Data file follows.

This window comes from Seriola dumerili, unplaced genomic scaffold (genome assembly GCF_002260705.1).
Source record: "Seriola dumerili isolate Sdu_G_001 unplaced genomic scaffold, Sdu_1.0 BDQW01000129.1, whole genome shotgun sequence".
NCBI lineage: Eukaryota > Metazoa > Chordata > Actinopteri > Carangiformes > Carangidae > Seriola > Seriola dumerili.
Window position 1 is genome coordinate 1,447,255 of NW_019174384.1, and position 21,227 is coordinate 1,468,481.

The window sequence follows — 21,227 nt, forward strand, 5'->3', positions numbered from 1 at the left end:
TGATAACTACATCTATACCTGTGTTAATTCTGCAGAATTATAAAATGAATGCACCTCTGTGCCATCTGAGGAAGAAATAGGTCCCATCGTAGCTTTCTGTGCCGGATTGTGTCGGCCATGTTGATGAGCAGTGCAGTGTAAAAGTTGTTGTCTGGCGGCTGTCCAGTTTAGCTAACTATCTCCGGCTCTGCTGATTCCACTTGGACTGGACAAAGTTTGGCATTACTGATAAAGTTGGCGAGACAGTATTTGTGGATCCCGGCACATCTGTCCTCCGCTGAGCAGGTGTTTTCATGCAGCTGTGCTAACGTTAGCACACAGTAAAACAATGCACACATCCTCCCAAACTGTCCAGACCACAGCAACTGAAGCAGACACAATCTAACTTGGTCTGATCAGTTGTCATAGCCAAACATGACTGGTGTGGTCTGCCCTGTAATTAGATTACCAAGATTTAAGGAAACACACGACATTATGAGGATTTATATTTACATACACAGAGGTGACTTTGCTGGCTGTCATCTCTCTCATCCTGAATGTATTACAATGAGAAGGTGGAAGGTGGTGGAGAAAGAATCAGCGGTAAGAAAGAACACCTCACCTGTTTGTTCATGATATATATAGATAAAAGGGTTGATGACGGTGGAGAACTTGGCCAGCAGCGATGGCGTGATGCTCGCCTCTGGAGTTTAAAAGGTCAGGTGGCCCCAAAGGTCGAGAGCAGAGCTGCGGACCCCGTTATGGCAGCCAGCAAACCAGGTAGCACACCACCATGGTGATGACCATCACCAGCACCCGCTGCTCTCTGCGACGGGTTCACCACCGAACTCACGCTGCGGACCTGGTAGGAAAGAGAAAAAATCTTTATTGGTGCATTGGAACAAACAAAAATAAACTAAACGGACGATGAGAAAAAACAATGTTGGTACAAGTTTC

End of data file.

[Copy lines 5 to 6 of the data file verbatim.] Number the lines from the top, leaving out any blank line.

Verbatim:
The window sequence follows — 21,227 nt, forward strand, 5'->3', positions numbered from 1 at the left end:
TGATAACTACATCTATACCTGTGTTAATTCTGCAGAATTATAAAATGAATGCACCTCTGTGCCATCTGAGGAAGAAATAGGTCCCATCGTAGCTTTCTGTGCCGGATTGTGTCGGCCATGTTGATGAGCAGTGCAGTGTAAAAGTTGTTGTCTGGCGGCTGTCCAGTTTAGCTAACTATCTCCGGCTCTGCTGATTCCACTTGGACTGGACAAAGTTTGGCATTACTGATAAAGTTGGCGAGACAGTATTTGTGGATCCCGGCACATCTGTCCTCCGCTGAGCAGGTGTTTTCATGCAGCTGTGCTAACGTTAGCACACAGTAAAACAATGCACACATCCTCCCAAACTGTCCAGACCACAGCAACTGAAGCAGACACAATCTAACTTGGTCTGATCAGTTGTCATAGCCAAACATGACTGGTGTGGTCTGCCCTGTAATTAGATTACCAAGATTTAAGGAAACACACGACATTATGAGGATTTATATTTACATACACAGAGGTGACTTTGCTGGCTGTCATCTCTCTCATCCTGAATGTATTACAATGAGAAGGTGGAAGGTGGTGGAGAAAGAATCAGCGGTAAGAAAGAACACCTCACCTGTTTGTTCATGATATATATAGATAAAAGGGTTGATGACGGTGGAGAACTTGGCCAGCAGCGATGGCGTGATGCTCGCCTCTGGAGTTTAAAAGGTCAGGTGGCCCCAAAGGTCGAGAGCAGAGCTGCGGACCCCGTTATGGCAGCCAGCAAACCAGGTAGCACACCACCATGGTGATGACCATCACCAGCACCCGCTGCTCTCTGCGACGGGTTCACCACCGAACTCACGCTGCGGACCTGGTAGGAAAGAGAAAAAATCTTTATTGGTGCATTGGAACAAACAAAAATAAACTAAACGGACGATGAGAAAAAACAATGTTGGTACAAGTTTC